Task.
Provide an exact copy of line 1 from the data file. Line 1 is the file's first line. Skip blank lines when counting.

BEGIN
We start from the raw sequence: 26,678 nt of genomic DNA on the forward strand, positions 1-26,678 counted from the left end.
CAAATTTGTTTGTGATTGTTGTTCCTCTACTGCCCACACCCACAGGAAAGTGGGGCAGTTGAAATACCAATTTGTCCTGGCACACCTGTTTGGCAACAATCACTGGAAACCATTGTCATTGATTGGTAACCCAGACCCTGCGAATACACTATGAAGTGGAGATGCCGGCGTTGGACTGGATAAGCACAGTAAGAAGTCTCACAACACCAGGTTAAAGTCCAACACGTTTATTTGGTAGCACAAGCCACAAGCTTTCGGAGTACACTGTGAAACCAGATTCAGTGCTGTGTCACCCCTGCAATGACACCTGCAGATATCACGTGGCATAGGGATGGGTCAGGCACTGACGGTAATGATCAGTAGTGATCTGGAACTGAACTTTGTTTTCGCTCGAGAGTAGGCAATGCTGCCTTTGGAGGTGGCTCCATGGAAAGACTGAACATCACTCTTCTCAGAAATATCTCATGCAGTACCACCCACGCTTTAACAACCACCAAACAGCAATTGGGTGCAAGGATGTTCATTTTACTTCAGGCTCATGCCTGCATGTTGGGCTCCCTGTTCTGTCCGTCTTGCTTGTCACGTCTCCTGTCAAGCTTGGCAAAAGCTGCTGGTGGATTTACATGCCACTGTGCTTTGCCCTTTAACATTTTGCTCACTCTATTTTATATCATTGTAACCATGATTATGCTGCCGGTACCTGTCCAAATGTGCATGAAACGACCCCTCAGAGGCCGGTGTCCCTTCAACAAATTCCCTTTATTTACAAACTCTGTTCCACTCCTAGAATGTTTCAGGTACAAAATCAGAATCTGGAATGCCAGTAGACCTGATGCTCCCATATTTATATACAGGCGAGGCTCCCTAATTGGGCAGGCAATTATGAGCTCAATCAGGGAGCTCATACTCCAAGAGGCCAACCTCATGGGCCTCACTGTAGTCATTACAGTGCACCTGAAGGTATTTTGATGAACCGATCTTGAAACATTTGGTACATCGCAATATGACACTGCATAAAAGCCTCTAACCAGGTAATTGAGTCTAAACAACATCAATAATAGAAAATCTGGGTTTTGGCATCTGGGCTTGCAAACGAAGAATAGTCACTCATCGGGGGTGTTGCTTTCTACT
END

We start from the raw sequence: 26,678 nt of genomic DNA on the forward strand, positions 1-26,678 counted from the left end.